From the Star Ledger:
In the past six months, an eerie feeling has settled in the offices of housing counselors and attorneys who confront the foreclosure crisis head-on and help distressed homeowners in New Jersey. The phone hasn’t been ringing any less than it did at the height of the storm, but what is about to hit may be greater than anything the group has seen so far.
Foreclosure filings are down 86 percent so far this year from last, owing in part to a December crackdown by the state’s chief justice that effectively halted proceedings by the country’s biggest mortgage lenders and service companies, according to court data. But lenders are waiting to file an estimated 28,500 foreclosures, and another 55,000 mortgage loans are currently more than 90 days delinquent, according to LPS Applied Analytics, a real estate data firm that tracks mortgage performance. At the current rate, it would take 49 years for banks to clear the logjam of mortgage loans that are currently in the foreclosure process or are more than 90 days delinquent, LPS found.
Those figures are a sign of what is to come when lenders are able to begin filing again, and the pipeline speeds up.
“It’s what keeps me awake at night,” said Peggy Jurow, who leads Legal Service of New Jersey’s Foreclosure Defense Initiative. “It’s what keeps my colleagues and me strategizing all the time.”
“What are we going to do,” she asked, when these cases get filed?
The foreclosure process came to a halt on Dec. 20, when Chief Justice Stuart Rabner announced an initiative to address fears homeowners were unnecessarily put into foreclosure and judges had inadvertently “rubber-stamped” files that had inaccurate or inadequate paperwork.
In March, six of the country’s biggest financial institutions — Bank of America, JP Morgan Chase, GMAC Mortgage, Citibank, OneWest Bank and Wells Fargo — agreed to submit extensive documentation of their foreclosure processes and outline any revisions they have made. A court-appointed special master, retired Superior Court Judge Richard Williams, is reviewing the material and will report on whether the banks have satisfied a number of changes.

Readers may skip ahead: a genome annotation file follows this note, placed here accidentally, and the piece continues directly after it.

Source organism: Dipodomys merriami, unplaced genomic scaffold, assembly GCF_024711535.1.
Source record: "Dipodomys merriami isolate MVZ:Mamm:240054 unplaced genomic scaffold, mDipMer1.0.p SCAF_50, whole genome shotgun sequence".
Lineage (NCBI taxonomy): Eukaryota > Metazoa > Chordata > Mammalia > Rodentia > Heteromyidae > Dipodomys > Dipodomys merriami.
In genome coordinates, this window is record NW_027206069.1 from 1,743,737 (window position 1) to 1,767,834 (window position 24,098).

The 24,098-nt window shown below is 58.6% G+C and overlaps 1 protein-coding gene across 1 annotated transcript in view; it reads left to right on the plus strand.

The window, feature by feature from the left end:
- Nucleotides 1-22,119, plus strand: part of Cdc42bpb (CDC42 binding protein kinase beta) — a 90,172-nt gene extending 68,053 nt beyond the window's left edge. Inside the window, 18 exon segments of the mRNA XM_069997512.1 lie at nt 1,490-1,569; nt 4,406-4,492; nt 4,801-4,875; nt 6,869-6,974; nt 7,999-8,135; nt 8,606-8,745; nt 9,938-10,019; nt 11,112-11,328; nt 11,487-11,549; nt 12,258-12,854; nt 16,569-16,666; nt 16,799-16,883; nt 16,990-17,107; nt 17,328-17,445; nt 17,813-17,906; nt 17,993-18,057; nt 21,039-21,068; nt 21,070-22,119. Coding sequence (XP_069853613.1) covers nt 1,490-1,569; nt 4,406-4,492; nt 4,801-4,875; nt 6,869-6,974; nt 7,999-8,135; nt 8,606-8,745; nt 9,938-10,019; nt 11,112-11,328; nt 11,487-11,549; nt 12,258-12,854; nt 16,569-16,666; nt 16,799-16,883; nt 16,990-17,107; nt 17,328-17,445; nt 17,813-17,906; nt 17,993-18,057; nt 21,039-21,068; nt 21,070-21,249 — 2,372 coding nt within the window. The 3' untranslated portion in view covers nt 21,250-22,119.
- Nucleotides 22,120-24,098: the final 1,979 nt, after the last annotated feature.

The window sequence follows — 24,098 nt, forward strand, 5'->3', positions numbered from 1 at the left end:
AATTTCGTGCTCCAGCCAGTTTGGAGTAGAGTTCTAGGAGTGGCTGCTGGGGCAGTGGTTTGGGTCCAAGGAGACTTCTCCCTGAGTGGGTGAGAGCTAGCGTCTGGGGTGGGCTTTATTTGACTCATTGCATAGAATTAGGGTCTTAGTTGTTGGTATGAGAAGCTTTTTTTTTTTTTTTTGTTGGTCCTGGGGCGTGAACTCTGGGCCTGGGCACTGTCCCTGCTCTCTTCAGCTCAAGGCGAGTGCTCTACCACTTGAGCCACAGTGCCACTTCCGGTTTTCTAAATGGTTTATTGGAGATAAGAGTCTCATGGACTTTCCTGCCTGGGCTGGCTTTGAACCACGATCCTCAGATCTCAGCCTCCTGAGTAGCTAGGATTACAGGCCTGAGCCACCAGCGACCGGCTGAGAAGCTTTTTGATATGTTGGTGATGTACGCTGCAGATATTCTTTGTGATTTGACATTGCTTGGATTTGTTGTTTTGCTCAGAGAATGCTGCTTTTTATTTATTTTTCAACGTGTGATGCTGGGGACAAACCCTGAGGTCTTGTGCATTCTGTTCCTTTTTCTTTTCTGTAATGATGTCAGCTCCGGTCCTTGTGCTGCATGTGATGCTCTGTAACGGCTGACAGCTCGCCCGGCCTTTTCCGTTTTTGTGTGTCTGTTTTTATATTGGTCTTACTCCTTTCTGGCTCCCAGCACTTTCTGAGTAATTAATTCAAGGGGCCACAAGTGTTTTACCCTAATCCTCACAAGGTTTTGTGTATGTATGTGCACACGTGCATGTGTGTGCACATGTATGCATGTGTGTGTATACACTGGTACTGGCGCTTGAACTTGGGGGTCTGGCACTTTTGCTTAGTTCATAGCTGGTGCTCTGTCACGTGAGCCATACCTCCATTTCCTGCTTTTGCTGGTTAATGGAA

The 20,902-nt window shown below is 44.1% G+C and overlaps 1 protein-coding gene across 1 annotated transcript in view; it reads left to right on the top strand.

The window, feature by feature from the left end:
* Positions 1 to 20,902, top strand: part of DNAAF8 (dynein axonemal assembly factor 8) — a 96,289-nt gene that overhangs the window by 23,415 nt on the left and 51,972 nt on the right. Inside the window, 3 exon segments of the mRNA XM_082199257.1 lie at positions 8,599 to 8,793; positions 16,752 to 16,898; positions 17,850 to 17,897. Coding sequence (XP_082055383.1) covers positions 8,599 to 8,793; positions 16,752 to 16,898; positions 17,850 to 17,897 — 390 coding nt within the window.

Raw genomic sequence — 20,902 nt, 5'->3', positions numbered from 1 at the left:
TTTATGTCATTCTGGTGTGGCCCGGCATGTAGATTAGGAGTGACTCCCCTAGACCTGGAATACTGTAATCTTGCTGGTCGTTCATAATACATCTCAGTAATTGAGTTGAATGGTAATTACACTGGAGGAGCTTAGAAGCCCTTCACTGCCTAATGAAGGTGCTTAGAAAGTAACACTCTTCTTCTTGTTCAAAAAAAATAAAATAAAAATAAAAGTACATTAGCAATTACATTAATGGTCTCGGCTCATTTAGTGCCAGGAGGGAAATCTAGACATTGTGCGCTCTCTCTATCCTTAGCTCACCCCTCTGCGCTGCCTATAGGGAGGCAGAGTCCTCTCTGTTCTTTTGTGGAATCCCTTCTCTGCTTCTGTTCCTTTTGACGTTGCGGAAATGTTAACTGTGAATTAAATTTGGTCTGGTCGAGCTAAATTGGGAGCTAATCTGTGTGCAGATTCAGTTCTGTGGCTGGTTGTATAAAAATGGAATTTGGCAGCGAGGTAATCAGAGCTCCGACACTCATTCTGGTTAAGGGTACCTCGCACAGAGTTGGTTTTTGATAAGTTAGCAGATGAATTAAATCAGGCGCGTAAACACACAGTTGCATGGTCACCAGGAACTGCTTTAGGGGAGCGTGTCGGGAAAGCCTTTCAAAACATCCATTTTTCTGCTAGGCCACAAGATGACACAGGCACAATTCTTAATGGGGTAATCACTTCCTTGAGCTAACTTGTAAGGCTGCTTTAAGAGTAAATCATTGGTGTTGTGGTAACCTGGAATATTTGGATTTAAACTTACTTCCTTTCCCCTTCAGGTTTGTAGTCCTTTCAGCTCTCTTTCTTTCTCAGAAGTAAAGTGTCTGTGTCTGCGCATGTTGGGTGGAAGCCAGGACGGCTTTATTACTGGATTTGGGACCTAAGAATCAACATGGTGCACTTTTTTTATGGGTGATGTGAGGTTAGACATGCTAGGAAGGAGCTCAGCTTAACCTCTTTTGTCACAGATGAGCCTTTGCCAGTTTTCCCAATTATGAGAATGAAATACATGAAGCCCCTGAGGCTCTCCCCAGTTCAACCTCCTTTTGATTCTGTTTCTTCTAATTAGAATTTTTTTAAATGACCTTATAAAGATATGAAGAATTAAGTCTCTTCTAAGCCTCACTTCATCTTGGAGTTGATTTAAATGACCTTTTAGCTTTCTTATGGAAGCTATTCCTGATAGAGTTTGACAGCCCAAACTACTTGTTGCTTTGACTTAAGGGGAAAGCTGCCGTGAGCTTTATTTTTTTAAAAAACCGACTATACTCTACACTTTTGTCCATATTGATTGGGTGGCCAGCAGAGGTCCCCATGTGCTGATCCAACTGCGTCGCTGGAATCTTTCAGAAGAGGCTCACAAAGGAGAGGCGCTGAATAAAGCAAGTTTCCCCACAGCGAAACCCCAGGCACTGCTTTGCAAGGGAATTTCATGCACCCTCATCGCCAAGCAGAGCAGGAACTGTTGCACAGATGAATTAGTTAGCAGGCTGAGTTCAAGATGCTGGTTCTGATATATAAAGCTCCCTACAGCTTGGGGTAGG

Bankers in New Jersey have told John McWeeney Jr., president and CEO of the New Jersey Bankers Association, that the time it now takes to complete a foreclosure has stretched to nearly three years.
“The reaction of the Supreme Court certainly delayed a large volume of foreclosures that otherwise would have been put in process, so I would expect that that will eventually hit and increase the number of foreclosure filings,” McWeeney said.
When the foreclosure filings start winding their way through courts again, the influx will affect everyone in the industry.
“There are going to be very substantial numbers of foreclosures that are going to hit the market, all of which is problematic and obviously has a negative impact on housing values,” said Robert Levy, executive director of the Mortgage Bankers Association of New Jersey.